She earned a Bachelor of Science in Civil Engineering from San Diego University in 1990 and a Master of Public Administration from the University of Washington in 2009.

Her community service includes board president of the Port Townsend Food Co-op from 2010 to 2013. She is also a current member of the Port Townsend Rotary.

In her application for the executive position, Gibboney emphasized her 25 years of experience in working for and providing services to local and state government and non-profit organizations.

“I would bring a record of leadership in sustainable economic development balanced with sound environmental stewardship and community involvement,” she wrote.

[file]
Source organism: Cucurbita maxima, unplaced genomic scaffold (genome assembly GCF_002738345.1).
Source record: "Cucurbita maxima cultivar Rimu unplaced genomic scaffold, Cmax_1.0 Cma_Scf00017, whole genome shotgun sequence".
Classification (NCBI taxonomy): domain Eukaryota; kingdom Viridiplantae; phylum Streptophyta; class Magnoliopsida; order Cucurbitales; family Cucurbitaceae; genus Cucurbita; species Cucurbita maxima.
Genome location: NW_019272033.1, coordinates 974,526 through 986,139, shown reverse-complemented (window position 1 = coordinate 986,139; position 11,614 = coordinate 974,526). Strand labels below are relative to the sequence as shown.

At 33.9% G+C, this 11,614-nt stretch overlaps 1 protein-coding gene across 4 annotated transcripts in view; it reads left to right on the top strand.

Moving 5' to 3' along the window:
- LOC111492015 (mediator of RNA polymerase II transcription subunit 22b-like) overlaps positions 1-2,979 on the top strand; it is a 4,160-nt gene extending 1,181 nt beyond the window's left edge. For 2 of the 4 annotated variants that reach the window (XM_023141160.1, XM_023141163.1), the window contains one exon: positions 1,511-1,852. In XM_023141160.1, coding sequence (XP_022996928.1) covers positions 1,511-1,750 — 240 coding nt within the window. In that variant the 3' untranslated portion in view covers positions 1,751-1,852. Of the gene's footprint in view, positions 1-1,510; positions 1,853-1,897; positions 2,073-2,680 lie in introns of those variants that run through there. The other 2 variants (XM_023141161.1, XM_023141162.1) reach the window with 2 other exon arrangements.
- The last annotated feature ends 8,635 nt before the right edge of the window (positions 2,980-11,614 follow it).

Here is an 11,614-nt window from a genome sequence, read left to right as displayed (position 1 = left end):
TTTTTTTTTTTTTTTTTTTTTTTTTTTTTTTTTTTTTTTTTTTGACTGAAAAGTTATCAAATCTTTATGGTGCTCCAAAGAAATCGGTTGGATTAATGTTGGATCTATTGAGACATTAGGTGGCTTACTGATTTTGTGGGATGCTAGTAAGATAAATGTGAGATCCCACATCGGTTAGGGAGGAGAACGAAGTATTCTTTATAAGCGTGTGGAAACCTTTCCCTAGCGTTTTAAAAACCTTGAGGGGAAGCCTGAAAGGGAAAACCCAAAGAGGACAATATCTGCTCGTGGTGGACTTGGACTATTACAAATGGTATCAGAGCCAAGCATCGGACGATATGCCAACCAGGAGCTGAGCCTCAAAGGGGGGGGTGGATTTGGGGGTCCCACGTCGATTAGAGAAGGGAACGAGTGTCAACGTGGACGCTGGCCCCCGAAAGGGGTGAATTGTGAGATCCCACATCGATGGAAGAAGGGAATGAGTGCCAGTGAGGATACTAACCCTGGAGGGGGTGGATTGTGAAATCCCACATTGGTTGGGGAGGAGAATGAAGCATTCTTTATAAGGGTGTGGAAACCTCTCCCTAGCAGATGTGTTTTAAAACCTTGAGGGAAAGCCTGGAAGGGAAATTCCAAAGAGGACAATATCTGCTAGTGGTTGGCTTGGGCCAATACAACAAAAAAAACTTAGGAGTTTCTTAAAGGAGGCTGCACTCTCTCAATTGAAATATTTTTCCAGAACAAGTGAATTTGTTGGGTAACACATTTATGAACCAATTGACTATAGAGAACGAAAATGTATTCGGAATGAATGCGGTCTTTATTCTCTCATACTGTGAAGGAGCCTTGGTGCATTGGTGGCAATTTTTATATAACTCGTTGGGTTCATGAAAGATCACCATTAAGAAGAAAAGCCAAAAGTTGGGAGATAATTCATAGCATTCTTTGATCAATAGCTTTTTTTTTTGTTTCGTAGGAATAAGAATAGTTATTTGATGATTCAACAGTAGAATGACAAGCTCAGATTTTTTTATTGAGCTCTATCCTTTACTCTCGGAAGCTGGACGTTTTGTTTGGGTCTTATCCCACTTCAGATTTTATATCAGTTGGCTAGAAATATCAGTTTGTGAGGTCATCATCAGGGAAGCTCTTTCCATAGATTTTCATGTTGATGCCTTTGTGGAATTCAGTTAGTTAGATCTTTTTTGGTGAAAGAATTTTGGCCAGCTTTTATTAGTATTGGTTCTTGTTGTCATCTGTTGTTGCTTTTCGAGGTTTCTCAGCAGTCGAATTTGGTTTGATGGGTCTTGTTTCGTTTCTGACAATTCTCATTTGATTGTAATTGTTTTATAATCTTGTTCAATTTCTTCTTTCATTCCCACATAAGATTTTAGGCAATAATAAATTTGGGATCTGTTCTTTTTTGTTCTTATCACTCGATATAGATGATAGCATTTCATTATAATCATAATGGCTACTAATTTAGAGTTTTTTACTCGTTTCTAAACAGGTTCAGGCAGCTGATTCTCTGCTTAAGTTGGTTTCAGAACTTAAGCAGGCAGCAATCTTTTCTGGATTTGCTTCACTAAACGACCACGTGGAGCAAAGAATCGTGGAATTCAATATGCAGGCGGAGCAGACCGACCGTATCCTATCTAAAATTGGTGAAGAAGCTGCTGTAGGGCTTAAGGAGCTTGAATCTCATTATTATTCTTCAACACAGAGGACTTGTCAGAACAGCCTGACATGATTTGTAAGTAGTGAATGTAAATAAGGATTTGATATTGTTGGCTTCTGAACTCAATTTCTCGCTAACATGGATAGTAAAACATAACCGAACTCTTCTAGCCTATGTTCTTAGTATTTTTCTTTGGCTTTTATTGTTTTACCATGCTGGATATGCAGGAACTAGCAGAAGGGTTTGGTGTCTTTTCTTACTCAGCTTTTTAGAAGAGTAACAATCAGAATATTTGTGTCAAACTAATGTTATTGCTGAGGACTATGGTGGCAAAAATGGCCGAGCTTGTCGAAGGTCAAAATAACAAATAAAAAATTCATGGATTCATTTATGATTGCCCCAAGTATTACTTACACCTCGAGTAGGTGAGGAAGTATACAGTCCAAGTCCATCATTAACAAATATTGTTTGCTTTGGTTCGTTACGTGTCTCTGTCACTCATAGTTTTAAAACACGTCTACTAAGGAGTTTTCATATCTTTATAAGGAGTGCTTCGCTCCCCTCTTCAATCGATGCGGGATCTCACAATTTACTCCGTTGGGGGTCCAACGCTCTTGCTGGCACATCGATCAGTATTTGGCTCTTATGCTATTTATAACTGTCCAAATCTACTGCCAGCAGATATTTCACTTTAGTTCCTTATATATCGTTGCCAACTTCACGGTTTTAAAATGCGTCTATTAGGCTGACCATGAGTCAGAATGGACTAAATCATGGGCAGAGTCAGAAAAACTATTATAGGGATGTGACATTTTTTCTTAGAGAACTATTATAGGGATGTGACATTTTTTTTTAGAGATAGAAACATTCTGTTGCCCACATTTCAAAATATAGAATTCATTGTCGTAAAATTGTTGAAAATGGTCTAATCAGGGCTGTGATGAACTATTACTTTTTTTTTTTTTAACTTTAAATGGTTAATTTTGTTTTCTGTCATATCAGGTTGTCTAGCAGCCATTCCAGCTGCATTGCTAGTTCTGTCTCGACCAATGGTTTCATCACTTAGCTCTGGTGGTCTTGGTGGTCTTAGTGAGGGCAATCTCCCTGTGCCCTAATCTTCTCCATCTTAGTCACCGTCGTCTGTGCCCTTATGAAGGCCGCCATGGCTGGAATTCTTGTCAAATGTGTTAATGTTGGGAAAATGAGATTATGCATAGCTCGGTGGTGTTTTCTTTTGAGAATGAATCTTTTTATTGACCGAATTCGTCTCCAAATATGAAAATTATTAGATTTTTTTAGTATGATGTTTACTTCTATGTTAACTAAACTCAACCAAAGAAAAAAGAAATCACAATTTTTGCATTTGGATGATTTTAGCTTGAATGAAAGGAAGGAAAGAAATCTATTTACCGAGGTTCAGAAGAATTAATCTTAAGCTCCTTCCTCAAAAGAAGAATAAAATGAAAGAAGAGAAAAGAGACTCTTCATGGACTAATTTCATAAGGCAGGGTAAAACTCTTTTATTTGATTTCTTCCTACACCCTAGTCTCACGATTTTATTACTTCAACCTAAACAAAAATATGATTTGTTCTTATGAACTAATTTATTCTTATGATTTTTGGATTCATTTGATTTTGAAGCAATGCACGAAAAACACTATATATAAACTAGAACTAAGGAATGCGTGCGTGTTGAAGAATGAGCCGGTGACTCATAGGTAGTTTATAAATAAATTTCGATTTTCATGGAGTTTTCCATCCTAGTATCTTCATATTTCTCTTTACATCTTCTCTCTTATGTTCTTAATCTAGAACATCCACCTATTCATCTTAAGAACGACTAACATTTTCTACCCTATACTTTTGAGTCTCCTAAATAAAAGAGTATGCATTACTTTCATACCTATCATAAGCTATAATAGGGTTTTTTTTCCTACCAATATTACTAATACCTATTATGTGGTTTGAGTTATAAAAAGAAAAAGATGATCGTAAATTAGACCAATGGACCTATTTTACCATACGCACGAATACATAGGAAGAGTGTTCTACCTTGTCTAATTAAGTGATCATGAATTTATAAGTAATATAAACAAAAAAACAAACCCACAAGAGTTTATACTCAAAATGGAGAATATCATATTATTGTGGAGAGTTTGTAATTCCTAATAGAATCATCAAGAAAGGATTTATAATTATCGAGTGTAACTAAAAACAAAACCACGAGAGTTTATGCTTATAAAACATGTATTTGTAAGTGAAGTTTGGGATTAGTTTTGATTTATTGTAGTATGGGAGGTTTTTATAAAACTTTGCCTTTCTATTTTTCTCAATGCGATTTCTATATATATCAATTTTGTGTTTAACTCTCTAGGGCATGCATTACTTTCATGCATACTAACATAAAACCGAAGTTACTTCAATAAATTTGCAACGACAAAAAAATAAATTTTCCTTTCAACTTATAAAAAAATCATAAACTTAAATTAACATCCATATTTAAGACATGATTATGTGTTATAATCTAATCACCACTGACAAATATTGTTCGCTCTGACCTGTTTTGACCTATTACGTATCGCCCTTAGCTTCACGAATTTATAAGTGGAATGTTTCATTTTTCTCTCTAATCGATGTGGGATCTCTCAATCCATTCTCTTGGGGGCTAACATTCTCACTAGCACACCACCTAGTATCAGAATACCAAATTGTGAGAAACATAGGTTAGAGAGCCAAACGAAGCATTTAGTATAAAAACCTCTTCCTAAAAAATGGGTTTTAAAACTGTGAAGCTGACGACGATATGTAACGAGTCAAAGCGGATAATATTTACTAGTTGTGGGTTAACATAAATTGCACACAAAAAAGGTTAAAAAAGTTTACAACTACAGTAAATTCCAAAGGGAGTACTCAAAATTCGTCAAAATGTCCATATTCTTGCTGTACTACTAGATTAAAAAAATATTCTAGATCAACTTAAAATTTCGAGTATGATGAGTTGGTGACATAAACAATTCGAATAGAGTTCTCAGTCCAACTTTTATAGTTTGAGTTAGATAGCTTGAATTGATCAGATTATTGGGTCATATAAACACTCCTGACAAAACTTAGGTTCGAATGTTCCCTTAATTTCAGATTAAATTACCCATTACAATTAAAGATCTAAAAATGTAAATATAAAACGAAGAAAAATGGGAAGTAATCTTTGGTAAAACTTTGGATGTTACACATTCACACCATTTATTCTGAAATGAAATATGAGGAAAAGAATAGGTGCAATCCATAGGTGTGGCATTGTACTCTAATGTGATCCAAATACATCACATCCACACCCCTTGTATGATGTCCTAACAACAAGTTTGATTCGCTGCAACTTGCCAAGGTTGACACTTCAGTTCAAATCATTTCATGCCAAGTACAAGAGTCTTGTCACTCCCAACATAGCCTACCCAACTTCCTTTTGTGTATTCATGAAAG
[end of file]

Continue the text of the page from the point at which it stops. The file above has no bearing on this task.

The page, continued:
Above: Port of Olympia Commissioner E.J. Zita chats with community member Kevin Partlow during a break in port executive director candidate interviews on Thursday.

On Thursday, the public had a chance to meet and interview the finalists at the Hilton Garden Inn in Olympia. All three port commissioners were in the audience.

The finalists were Gibboney, Dan Stahl, chief operating officer for the Port of Longview, and Geir-Eilif Kalhagen, director of Northern California and Pacific Northwest Metro Ports based in Long Beach, California.

Community member Denis Langhans attended the meeting and questioned each candidate about the port’s high ratio of tax levy to operating revenues. 

Contacted after Gibboney was chosen, Langhans said that of the three candidates, she was the one he preferred.